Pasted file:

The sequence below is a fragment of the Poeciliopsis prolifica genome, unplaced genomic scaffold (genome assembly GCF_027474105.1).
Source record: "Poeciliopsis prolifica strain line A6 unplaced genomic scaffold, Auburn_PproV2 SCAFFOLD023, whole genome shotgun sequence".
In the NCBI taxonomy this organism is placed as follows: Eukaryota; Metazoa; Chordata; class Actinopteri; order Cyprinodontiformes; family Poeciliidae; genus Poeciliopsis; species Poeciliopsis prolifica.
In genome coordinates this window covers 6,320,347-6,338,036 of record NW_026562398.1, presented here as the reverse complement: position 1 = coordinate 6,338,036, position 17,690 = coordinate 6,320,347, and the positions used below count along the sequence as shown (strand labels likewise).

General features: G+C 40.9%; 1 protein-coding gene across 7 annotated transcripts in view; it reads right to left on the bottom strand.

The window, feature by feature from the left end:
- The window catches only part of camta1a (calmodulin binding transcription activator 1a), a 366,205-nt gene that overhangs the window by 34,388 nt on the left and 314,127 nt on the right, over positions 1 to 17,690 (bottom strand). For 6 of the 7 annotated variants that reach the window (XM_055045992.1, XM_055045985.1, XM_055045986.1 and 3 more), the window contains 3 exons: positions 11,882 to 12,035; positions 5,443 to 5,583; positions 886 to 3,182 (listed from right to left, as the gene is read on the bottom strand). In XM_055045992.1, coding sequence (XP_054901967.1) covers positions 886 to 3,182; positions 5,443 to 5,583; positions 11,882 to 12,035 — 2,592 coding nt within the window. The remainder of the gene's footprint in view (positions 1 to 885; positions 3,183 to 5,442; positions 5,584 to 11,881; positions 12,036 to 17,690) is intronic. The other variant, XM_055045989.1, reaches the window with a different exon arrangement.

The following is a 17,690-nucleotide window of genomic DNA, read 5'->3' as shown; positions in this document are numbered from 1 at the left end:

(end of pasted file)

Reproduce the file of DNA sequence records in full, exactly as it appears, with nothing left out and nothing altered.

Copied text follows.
The sequence below is a fragment of the Poeciliopsis prolifica genome, unplaced genomic scaffold (genome assembly GCF_027474105.1).
Source record: "Poeciliopsis prolifica strain line A6 unplaced genomic scaffold, Auburn_PproV2 SCAFFOLD023, whole genome shotgun sequence".
In the NCBI taxonomy this organism is placed as follows: Eukaryota; Metazoa; Chordata; class Actinopteri; order Cyprinodontiformes; family Poeciliidae; genus Poeciliopsis; species Poeciliopsis prolifica.
In genome coordinates this window covers 6,320,347-6,338,036 of record NW_026562398.1, presented here as the reverse complement: position 1 = coordinate 6,338,036, position 17,690 = coordinate 6,320,347, and the positions used below count along the sequence as shown (strand labels likewise).

General features: G+C 40.9%; 1 protein-coding gene across 7 annotated transcripts in view; it reads right to left on the bottom strand.

The window, feature by feature from the left end:
- The window catches only part of camta1a (calmodulin binding transcription activator 1a), a 366,205-nt gene that overhangs the window by 34,388 nt on the left and 314,127 nt on the right, over positions 1 to 17,690 (bottom strand). For 6 of the 7 annotated variants that reach the window (XM_055045992.1, XM_055045985.1, XM_055045986.1 and 3 more), the window contains 3 exons: positions 11,882 to 12,035; positions 5,443 to 5,583; positions 886 to 3,182 (listed from right to left, as the gene is read on the bottom strand). In XM_055045992.1, coding sequence (XP_054901967.1) covers positions 886 to 3,182; positions 5,443 to 5,583; positions 11,882 to 12,035 — 2,592 coding nt within the window. The remainder of the gene's footprint in view (positions 1 to 885; positions 3,183 to 5,442; positions 5,584 to 11,881; positions 12,036 to 17,690) is intronic. The other variant, XM_055045989.1, reaches the window with a different exon arrangement.

The following is a 17,690-nucleotide window of genomic DNA, read 5'->3' as shown; positions in this document are numbered from 1 at the left end: